And the New Year came sliding right in. Still nothing cold to speak of. Through the first half of January, it was about as balmy as it could be. Our crews were busy at work, building. We can schedule work right through the winter, I said. And that’s pretty much what we were doing. And so it went, until early last week. That’s when the chatter started from the weather people. There’s a big old snow storm coming. No one knew for sure the path it would take. And I heard it every morning on the way to work, and every day on the talk radio station I listen to on my computer. Now it was coming in from the Pacific. Now it was crossing the Rockies. And as each day passed, they got a little firmer, a little bolder with their predictions, the weather people. And by mid-week, they pretty much proclaimed it. A major storm, coming in from the west. Anywhere from a foot to eighteen inches of snow. That’s what was forecast for the local area. To the south, down in DC and Baltimore, down there they would see a record snowfall. These were real rumblings, of a real storm coming. And we got set mentally to hunker in.

They even gave the storm a name. Jonas. I was astounded. Where in the world did they come up with a name like that? From the Jonas Brothers? From Jonas-Jonas Huckabuck? For a first name, Jonas is about as Amish as it comes. I would bet there are more Amish Jonases than any other brand. It sounded kind of cool, actually. Jonas the Storm. And now Jonas was roaring in from the west and south. By all accounts, he was not a happy camper. And he was all primed to dump a load of snow right here in New Holland.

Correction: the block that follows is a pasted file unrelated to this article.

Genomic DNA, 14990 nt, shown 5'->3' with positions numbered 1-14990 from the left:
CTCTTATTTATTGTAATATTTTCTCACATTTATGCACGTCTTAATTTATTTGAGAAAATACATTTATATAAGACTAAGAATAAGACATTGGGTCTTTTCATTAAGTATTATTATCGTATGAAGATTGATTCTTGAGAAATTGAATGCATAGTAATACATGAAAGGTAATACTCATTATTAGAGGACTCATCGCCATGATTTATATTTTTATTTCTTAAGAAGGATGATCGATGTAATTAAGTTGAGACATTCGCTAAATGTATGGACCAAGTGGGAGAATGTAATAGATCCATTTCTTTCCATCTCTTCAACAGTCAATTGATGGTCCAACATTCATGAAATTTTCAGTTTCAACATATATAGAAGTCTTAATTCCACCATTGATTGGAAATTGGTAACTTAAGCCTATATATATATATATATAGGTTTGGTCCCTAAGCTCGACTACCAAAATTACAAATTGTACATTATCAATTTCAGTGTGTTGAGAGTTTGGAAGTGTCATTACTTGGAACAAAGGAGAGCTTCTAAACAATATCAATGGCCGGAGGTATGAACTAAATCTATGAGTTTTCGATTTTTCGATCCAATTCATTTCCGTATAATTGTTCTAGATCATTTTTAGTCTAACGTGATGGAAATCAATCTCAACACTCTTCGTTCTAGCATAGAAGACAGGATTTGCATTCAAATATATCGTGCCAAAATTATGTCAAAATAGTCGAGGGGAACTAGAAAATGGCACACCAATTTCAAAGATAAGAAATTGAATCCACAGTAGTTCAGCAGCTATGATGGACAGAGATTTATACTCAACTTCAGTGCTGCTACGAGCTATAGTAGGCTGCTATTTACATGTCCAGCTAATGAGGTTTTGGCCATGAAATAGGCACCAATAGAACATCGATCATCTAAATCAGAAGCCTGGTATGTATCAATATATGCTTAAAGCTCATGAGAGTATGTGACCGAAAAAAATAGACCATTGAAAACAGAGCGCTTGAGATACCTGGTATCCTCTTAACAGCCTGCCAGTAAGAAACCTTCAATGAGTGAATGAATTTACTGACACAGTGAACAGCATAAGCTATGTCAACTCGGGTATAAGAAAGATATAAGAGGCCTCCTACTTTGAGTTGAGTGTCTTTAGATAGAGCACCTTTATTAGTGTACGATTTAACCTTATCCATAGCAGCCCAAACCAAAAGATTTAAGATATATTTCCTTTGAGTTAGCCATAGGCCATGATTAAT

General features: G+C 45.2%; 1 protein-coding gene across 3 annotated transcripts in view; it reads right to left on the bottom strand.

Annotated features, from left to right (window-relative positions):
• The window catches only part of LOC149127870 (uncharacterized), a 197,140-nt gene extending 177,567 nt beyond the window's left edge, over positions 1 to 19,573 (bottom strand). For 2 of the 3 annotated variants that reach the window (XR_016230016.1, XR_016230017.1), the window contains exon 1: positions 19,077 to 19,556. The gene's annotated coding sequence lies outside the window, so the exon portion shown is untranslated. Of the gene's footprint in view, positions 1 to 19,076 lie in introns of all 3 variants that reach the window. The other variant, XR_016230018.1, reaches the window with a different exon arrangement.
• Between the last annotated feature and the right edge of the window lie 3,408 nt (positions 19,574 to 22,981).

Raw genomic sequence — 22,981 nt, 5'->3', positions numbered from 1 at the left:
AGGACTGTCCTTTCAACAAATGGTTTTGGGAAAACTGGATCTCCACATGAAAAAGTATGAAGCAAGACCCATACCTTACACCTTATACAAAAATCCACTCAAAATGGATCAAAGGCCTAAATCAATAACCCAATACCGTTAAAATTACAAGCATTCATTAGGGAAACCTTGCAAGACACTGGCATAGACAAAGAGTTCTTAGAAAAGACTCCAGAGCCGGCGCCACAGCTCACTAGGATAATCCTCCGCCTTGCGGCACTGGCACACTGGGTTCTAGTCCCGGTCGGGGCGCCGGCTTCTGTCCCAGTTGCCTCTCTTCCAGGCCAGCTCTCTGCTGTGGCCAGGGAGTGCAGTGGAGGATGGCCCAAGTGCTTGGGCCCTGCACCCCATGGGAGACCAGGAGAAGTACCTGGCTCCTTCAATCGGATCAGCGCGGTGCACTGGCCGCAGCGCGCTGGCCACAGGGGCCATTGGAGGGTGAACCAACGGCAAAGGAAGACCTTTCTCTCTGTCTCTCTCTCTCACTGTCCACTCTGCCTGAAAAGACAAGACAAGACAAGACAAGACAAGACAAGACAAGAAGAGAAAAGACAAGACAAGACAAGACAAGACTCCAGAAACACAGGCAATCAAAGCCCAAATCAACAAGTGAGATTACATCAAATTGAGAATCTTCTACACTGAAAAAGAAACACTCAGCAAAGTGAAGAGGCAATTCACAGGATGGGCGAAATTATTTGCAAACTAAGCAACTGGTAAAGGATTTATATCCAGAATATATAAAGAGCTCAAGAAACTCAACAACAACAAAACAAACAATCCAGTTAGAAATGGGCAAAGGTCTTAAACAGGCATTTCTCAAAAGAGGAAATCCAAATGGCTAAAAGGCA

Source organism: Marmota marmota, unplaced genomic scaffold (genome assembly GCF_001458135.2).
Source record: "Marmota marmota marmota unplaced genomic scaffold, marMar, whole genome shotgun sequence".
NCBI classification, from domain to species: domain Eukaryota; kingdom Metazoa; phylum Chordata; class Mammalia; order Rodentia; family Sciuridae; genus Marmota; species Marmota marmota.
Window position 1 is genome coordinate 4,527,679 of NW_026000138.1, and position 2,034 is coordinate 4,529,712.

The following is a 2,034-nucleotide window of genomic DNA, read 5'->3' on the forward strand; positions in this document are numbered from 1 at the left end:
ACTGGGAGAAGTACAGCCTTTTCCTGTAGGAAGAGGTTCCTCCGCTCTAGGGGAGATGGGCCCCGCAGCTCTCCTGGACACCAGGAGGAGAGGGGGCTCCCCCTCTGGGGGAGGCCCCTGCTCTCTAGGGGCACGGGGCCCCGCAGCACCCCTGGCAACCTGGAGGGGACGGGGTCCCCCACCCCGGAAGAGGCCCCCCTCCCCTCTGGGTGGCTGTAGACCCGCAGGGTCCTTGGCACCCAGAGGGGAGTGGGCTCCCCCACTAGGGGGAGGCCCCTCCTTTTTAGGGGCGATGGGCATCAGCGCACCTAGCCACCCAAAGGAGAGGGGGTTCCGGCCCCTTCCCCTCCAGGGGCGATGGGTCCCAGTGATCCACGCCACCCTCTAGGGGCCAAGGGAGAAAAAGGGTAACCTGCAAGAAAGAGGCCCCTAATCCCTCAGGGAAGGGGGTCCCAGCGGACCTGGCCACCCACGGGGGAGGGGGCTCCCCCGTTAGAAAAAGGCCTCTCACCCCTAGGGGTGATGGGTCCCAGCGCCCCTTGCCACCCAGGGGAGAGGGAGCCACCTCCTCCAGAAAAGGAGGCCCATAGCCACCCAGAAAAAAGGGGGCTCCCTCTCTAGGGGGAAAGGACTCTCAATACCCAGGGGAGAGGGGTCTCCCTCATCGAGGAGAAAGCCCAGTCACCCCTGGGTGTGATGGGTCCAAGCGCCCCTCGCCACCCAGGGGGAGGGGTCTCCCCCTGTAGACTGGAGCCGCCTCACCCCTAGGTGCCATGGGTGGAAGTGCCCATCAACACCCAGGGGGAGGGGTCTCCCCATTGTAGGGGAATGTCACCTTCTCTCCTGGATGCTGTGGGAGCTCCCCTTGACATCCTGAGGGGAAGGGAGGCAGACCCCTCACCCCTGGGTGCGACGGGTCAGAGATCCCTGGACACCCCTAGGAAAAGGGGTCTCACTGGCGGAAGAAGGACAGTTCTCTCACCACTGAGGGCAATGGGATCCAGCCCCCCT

And I thought about it. If this thing was anywhere close to as bad as they were saying, I’d be holed up in my house for a few days. For sure all day Saturday. And I thought about it some more. For years, when a snow storm had me holed up in the house, I always turned to my favorite beverage. Scotch or vodka. You mix yourself a drink, right in the middle of the day, and you just sit there and sip that baby and look out the window and watch it snow. That’s how I’ve always, always done it. I won’t say I was all uneasy or anything like that, as my first vodka-free snowstorm named Jonas swept up from the south and west. But I will say I sure thought about it. I will say that. Oh, well, I thought, too. I got my food, my eggs and taters to fry up. I had plenty of both. And I had something else, too, a new thing. And no, this wasn’t a cooking pot from my father’s stash from years ago. This was a new kind of tool for a new kind of food. I had my brand-new Ninja blender.